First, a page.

Safety Zone, which was specially set up within the walls of Nanking. The
Japanese military did not attack it, and no civilian was killed.
Until the time of the Japanese occupation of Nanking, the Chinese military
had committed numerous bad deeds such as plunder and rape among citizens. The
citizens who had abhorred them welcomed the entry of the Japanese military
into Nanking, giving cheers and rejoicing (see the picture at the top of this
Just before the Japanese occupation, the population of the city was about
200,000. One month after the
occupation, many Chinese citizens came back to Nanking learning that peace
had returned, and the population increased to about 250,000. Newspapers
in those days had numerous photos of Chinese citizens who had come back to
Nanking and lived peacefully, buying, selling and smiling with Japanese
In the battle of Nanking, many Chinese
soldiers discarded their military uniforms to run away, killed Chinese
civilians to take off civilian clothes, and hid themselves among Nanking
citizens. Some Westerners remaining in Nanking sheltered Chinese military
officers secretly, breaking the agreement with the Japanese military to be
neutral. Many of the Chinese soldiers
not only hid weapons to prepare urban warfare, but also raped Chinese women and put it on an act of Japanese soldiers for
anti-Japanese maneuvering purpose. The Japanese military found out these
illegitimate soldiers, and there were those who were executed by the Japanese
military; however, these executions were recognized as legitimate under
It is also a fact that there were around ten or several tens cases of small
crimes such as plunder and rape committed by Japanese soldiers in Nanking.
However, these were similar to the crimes which soldiers of other countries
also committed in occupied territories, and the Japanese criminals were
There were such things, but the Japanese military did not massacre anyone in
Nanking. The Japanese military rather
did many humane aid activities to Nanking citizens and POWs. There was no
single Chinese citizen who starved to death under the Japanese occupation.
Seeing these Japanese activities and being moved by them, there were even
Chinese POWs who later joined Wang Jingweis
Those who committed atrocities were Chinese soldiers. Many Chinese soldiers
discarded their military uniforms and chose to hide themselves among Nanking
citizens. Since they couldn't be naked, they killed civilians to take off
their civilian clothes. Espy, the American vice-consul at Nanking, and others
witnessed these scenes. Those who
massacred Chinese people were Chinese soldiers.
The following are the details.
Evidence that the Japanese Military Did Not Massacre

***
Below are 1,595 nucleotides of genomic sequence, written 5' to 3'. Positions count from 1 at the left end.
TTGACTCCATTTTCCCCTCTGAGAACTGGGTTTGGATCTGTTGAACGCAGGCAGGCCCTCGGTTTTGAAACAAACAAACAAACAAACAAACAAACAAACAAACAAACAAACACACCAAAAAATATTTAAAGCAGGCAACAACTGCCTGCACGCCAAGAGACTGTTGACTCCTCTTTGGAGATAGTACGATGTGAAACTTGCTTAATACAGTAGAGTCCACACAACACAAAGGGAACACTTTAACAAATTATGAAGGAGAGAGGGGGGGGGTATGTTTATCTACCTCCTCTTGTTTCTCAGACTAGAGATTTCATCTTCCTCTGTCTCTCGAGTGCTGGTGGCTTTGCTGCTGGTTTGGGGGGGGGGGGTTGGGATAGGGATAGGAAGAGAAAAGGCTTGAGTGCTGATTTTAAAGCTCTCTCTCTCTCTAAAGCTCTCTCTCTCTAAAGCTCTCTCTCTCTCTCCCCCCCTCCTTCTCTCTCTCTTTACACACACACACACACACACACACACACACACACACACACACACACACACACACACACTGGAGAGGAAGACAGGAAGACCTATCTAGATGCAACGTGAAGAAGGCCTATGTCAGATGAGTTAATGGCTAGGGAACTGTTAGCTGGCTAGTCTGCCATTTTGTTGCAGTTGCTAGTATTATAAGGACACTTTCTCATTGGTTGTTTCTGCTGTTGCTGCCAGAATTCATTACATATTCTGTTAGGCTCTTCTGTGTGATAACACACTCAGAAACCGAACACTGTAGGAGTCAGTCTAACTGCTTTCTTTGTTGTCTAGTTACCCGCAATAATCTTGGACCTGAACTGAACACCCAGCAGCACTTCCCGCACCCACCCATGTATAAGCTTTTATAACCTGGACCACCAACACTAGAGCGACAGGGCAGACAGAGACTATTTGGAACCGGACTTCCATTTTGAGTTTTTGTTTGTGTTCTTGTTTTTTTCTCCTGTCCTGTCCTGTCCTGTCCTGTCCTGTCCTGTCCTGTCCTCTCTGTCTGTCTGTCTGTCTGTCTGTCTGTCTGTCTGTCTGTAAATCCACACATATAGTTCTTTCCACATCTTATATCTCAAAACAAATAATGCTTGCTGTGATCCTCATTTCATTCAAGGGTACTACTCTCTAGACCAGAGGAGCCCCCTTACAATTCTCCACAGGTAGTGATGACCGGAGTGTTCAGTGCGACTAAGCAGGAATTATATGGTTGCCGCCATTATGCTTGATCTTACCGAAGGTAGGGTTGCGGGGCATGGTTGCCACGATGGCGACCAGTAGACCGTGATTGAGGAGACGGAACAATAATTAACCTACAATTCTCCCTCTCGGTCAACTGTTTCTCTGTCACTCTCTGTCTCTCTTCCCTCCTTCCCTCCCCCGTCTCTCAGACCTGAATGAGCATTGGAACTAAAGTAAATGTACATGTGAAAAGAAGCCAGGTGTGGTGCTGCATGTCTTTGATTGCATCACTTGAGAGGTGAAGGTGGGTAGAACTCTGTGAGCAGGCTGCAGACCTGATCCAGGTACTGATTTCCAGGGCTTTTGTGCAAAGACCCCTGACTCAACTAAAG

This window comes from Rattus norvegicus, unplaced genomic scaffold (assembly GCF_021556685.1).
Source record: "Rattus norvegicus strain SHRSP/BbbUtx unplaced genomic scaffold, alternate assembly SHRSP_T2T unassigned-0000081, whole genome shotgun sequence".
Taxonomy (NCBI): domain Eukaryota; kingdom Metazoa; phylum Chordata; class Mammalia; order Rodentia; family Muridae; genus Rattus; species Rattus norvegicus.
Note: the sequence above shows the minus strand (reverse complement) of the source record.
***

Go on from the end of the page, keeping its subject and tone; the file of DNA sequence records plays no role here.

Return of the Populace
The population of Nanking just
before the Japanese occupation was about 200,000.
About a week before the Japanese attack on Nanking, on November 28, 1937, the
head of the Police Department of Nanking, Mr. Wan, announced at a press
conference for foreigners, "About 200,000 people still live here in
Nanking." Five days after the Japanese occupation, on December 18, 1937,
the International Committee for the Nanking Safety Zone, which was a group of
Westerners remaining in Nanking, announced that the population of the city
was about 200,000. Later, on December 21, the Foreigners Association in
Nanking referred to 200,000 as the population of Nanking.
How could the Japanese kill 300,000 citizens in a
city that held only 200,000 people?
One month after
the Japanese occupation, many Nanking
citizens who had escaped the city came back to Nanking, learning that
peace had returned, and the population increased to about 250,000. There is a
record that the Japanese troops distributed food to that number of citizens.
On January 14, 1938, about one month after the Japanese occupation, the
International Committee announced that the population of Nanking had increased to about 250,000.
Japanese military had published Good Citizen Certificate
to Nanking citizens from the end of December 1937 to January 1938 to
distinguish them from Chinese soldiers hiding in Nanking in civilian
clothing. The total number of the certificates reached about 160,000,
although this figure does not include children under the age of ten and old
people above the age of sixty. Professor Lewis Smythe,
who was in Nanking as a member of the International Committee for the Nanking
Safety Zone, wrote in his letter to Tokuyasu
Fukuda, a probationary diplomat of the Japanese Embassy in Nanking, that
according to this figure, the population of Nanking was about
citizens thus came back to the city, and the population increased. Would the
citizens have come back to a city in which there had been a massacre?
On the day when the Japanese troops entered Nanking, more than 100 press
reporters and photographers entered together with them. The press corps were
not only from Japan, but also from European and American press organizations,
including Reuters and AP. However, none of the press corps reported the
occurrence of a massacre of 300,000 people. Paramount News (American
newsreels) made films reporting the Japanese occupation in Nanking, but did not report the occurrence of a
The British newspaper North China Daily